What am I doing wrong with schematic?

Discussion in 'The Projects Forum' started by Uskok, Nov 2, 2015.

  1. Uskok

    Thread Starter Member

    Aug 19, 2015
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    Hello guys... I bought this ultrasonic transducer 60W 40KHz from ebay..

    http://www.ebay.com/itm/High-Effici...340024?hash=item5d4d453638:g:ZxoAAOSwPcVVjkKW

    and using this schematic i connected him

    http://electricstuff.co.uk/levit.html

    But from some reason when everything is connected transducer wont work...
    Except i change the capacitor... Now I am using the 1nF capacitor as from scheme and I got the resonant requency of 39-40KHz, but if I put the 2 or 4nF capacitor the transducer start to produce some squeaky noises. I use the laptop charger as a PSU.

    Why is that so? Could it be transformer or? Maybe transformer can't handle this frequency?

    I hope someone of you will help me..
     
  2. ian field

    Distinguished Member

    Oct 27, 2012
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    AFAIK: you have to include the apparent loss factor in a feedback loop to maintain drive under load. The transducer has a lot in common with a capacitor, so you have a big phase angle to consider to get any "real" power into it anyway - then when you fill the tank with water and add articles to clean, that creates a loss factor which sends the power vector all over the place.

    Silicon chip/EPE published an ultrasonic cleaner, I think they used a PIC to alternate between various frequencies on the basis; "one of those is bound to get it".

    Years ago I was mucking about with what I could connect to an electret capsule JFET and put through a power MOSFET stage, one thing I tried was an ancient STC germanium transistor - it produced fierce noise, so I hooked a large piezo disc from a car alarm on the MOSFET output and fired it up. The piezo disc instantly shattered and crazed. If I'd soldered that to the end of a tin can and loaded it with water, I probably would have had a small but pretty decent ultrasonic cleaner.
     
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  3. AnalogKid

    Distinguished Member

    Aug 1, 2013
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    With the components on the schematic, the frequency range is 25 kHz to 39 kHz. The entire range is less than the 40 kHz rating of the driver, but 39 kHz probably is close enough to see something happen. Increasing C1 decreases the output frequency even more, which is why things did not work when you did that. For a better adjustment range, remove C1 and replace it with two capacitors in parallel - 470 pF and 270 pF. This will put 40 kHz closer to the center of the P1 adjustment range.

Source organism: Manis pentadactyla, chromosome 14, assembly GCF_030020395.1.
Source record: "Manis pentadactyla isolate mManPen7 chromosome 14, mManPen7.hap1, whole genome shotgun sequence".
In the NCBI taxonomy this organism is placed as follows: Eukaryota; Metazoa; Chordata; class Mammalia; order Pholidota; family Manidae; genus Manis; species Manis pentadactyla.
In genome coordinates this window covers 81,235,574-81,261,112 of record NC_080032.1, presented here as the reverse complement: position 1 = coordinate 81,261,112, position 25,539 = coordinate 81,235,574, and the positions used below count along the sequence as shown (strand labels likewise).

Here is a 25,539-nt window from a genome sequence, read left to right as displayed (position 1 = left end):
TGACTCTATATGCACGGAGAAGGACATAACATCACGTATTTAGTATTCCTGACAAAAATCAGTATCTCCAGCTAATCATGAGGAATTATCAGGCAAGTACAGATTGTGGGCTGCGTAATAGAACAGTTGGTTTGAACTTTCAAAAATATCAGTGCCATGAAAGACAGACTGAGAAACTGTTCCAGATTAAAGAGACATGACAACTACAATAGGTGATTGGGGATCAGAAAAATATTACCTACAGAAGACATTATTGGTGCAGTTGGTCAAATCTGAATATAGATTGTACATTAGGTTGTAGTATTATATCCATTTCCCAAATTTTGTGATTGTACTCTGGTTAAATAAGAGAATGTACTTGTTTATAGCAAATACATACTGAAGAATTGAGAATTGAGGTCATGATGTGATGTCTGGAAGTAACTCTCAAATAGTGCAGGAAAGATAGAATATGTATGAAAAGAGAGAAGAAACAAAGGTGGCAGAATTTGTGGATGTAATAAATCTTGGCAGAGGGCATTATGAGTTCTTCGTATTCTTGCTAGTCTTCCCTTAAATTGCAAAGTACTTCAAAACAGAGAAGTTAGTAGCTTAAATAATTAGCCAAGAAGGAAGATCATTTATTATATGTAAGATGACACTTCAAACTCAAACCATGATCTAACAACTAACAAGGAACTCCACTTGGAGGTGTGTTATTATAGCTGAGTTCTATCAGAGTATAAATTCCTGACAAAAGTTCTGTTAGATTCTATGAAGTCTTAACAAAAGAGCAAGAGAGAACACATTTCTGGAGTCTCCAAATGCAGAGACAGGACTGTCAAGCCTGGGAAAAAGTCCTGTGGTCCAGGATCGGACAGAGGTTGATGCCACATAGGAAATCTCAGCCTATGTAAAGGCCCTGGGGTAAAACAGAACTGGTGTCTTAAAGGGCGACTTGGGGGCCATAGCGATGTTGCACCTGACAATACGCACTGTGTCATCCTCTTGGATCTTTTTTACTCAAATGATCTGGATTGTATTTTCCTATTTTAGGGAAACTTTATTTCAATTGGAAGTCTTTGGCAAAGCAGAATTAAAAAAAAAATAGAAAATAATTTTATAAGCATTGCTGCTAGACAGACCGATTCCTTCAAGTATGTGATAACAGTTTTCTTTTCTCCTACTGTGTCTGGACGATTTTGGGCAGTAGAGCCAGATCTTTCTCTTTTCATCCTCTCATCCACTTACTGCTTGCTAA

ak
     
  4. Dodgydave

    Distinguished Member

    Jun 22, 2012
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    If R2 is a 18k, change it to a 12k, then your preset resistor will give you a bigger frequency span.


    40khz is R1 1k, R2 12k +5k with the preset(17k) and 1nF cap
     
    Last edited: Nov 2, 2015
  5. ian field

    Distinguished Member

    Oct 27, 2012
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    The very earliest magazine project ultrasonic cleaner I saw, had a tuneable inductor with a front panel knob. You basically had to put the stuff to be cleaned in it and then tune the oscillator until the water cavitates properly.

    The generators in the bench top tanks made by Kerry Ultrasonics were a very crude form of PLL. The actual generator is pretty much an astable driving a centre tapped transformer primary. The base drive comes from a feedback transformer with a centre tapped secondary - its primary is in series with the transducer.
     
  6. Uskok

    Thread Starter Member

    Aug 19, 2015
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    I figure out if I put a 50K resistor. The transducer starts to produce so loud and squeaky noises...
    If i put water on it I see soo little movements... hmm....
     
  7. AnalogKid

    Distinguished Member

    Aug 1, 2013
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    Even though you don't say where you are putting the 50K resistor, it doesn't matter. Read the previous posts. 50K is too large a resistor for this timing circuit if you want a 40 kHz output.

    ak
     
  8. Uskok

    Thread Starter Member

    Aug 19, 2015
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    I was wrong.. I want to mention that I put the 50K potentiometer...
     
  9. Dodgydave

    Distinguished Member

    Jun 22, 2012
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    Read post #4 Again
     
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